The Effect of Drugs on Serotonin

September 23, 2015

An image of serotonin in the brain

When a person uses a drug, he will experience several side effects. These effects include both physical and psychological changes, and can be either short-term or long-lasting. Some of the most pronounced effects of drug use, though, appear in the brain. All drugs interact with the brain in some way, and most affect how it communicates with other parts of the body.

Specifically, many drugs interact with the brain’s neurotransmitters, which serve as the messengers for the brain’s communication system. One type of neurotransmitter is called serotonin, which functions in the brain as a conveyer of feelings of well-being and contentment. Since some types of drugs interact with serotonin, a person’s sense of happiness and well-being can be affected when he takes these kinds of drugs.

Effect of Drugs that Manipulate Serotonin

The National Institute on Drug Abuse explains that two neurotransmitters commonly affected by drug abuse are dopamine and serotonin. Drugs that manipulate dopamine affect a person’s motivation, motor functioning, sense of pleasure and the salience of stimuli or events that he experiences. Drugs that affect serotonin, on the other hand, influence the ways that a person:

  • Learns
  • Remembers
  • Sleeps
  • Feels emotions

Prescription Drugs that Affect the Brain’s Serotonin Levels

Many different kinds of drugs affect a person’s serotonin levels and how the brain processes this neurotransmitter, but perhaps the most commonly used type of serotonin-influencing drug are antidepressants known as selective serotonin reuptake inhibitors (SSRIs), which treat moderate to severe symptoms of depression and tend to create fewer side effects than other types of antidepressants.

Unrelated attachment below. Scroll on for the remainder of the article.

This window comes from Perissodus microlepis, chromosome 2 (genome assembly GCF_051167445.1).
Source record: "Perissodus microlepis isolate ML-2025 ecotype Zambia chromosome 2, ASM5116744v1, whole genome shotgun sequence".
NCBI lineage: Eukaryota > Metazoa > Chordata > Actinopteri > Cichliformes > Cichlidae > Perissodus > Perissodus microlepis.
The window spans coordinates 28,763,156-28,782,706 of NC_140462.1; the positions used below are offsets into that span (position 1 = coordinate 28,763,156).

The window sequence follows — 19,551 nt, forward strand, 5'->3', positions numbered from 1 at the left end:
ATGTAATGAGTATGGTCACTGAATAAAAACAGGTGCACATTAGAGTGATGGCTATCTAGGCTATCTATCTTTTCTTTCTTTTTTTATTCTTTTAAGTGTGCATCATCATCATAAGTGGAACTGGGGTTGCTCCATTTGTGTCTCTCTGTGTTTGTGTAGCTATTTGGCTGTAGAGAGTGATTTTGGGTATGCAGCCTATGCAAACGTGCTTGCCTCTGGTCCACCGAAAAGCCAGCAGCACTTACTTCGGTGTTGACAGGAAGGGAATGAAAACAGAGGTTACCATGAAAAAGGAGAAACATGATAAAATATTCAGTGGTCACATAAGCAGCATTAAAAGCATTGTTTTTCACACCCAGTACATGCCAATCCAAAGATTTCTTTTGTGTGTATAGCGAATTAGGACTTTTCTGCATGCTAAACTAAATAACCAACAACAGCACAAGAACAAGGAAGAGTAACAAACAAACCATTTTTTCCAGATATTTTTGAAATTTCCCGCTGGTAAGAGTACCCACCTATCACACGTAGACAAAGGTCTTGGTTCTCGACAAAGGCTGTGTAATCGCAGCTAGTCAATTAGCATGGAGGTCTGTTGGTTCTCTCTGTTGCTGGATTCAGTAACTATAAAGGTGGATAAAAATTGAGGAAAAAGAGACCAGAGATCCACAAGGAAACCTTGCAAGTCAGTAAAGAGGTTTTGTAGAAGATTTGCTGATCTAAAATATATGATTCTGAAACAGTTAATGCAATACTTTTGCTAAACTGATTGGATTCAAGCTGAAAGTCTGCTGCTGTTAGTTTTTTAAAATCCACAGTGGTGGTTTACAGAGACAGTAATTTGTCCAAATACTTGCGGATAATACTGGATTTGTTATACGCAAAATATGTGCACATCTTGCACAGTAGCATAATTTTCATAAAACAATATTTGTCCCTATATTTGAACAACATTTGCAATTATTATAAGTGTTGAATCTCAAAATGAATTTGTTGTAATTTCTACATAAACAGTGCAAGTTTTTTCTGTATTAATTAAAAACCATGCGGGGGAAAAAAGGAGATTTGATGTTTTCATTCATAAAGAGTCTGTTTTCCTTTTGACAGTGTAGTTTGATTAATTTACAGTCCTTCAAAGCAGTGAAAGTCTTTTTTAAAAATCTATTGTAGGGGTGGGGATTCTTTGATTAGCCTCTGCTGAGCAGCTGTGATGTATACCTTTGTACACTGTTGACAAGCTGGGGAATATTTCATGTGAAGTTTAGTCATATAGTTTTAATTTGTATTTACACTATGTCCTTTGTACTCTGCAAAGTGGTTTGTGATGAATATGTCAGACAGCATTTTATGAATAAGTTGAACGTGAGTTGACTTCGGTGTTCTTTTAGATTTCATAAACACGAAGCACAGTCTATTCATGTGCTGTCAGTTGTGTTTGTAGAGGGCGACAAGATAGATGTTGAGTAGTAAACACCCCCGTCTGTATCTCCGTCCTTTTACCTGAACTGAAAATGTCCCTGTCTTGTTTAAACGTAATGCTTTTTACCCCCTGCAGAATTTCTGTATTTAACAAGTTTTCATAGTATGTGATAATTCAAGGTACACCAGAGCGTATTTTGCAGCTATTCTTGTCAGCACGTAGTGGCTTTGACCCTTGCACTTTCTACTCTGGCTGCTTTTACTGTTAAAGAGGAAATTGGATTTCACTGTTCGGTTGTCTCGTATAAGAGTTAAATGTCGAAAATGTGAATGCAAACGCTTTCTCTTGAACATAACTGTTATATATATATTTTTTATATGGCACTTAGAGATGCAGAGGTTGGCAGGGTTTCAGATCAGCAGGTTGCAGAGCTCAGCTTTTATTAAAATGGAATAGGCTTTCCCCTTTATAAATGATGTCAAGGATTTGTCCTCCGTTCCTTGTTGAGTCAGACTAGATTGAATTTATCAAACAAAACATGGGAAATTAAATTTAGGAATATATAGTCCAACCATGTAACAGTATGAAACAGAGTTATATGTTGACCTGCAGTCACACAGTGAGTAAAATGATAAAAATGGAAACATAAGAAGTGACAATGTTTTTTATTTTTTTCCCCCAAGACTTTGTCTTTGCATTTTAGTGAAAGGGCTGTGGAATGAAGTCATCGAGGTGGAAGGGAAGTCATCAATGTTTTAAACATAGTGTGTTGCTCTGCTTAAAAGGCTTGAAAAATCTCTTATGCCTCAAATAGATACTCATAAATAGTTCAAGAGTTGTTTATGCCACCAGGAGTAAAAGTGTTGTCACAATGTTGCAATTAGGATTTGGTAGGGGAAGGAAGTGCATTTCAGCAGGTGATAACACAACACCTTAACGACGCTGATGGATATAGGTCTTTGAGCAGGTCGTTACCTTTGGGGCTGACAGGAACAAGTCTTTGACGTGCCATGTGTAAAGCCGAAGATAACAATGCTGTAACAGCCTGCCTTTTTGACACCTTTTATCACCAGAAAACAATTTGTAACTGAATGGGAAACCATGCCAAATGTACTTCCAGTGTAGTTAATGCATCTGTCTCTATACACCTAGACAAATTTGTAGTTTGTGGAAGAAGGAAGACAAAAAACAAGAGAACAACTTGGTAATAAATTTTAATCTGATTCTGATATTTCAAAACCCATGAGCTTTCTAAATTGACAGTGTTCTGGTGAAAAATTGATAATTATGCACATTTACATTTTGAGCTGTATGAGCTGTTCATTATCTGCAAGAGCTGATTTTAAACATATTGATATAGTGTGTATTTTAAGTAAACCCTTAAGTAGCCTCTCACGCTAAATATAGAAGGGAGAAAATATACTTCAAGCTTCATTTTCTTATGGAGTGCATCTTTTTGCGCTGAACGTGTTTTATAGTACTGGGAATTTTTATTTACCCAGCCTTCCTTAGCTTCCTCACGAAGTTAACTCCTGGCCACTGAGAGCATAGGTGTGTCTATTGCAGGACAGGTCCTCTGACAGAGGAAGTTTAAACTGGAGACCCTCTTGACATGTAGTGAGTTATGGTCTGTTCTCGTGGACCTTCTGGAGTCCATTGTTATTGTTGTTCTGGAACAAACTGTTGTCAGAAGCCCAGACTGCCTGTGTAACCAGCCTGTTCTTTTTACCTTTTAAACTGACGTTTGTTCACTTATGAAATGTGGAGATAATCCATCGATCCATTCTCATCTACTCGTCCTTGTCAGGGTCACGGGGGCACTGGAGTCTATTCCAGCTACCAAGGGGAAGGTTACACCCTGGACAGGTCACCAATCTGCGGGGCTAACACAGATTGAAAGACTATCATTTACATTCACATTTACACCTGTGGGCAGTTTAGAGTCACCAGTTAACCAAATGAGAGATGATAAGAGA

As the Mayo Clinic describes, SSRIs work by blocking the brain’s reabsorption of serotonin, which appears to help the brain better send and receive chemical messages. This action then helps improve the person’s mood.

Effects of Illegal Drugs on Serotonin in the Brain

SSRIs are a specific type of prescription medication that affects serotonin levels in the brain, but many other types of substances affect serotonin as well. As Jason Socrates Bardi explains, researchers have studied the ways that drugs affect the brain’s serotonin levels. Bardi reports that fluctuations in serotonin may explain why so many people experience depression, anxiety and other symptoms of lowered mood when going through withdrawal. Additionally, the increased levels of serotonin that many drugs create may explain why people continue using drugs, as they want to experience again the high that large amounts of serotonin can produce.

Bardi also describes the complex ways that drugs interact with serotonin in the brain. It’s not always clear how a drug will affect the brain’s serotonin levels, but researchers have discovered that the following substances definitely influence serotonin in one way or another:

  • Cannabinoids
  • Ethanol
  • Opioids
  • Psychostimulants

Specifically, alcohol and cocaine affect the brain in certain but distinct ways. Alcohol, for example, increases the levels of serotonin in very select parts of the brain. Cocaine, conversely, increases serotonin levels generally across many different areas of the brain, and does so by blocking reuptake of the neurotransmitter. Each type of drug interacts with the brain and serotonin in unique ways, and scientists are working to better understand these effects.

How to Get More Information about the Effects of Drugs on Serotonin in the Brain

Serotonin helps a person’s brain regulate feelings of well-being, so it’s important for this neurotransmitter to be operating correctly, and to be released in appropriate amounts. SSRIs help people struggling with depression to regulate their levels of serotonin, but other types of drugs can negatively impact serotonin in the brain because of the ways that changing serotonin levels can affect a person’s mood, memory and sleeping patterns.

If you or your loved one are struggling with drug use and would like to seek treatment, please give us a call at 615-490-9376. Our admissions coordinators are available 24 hours a day to answer your questions.

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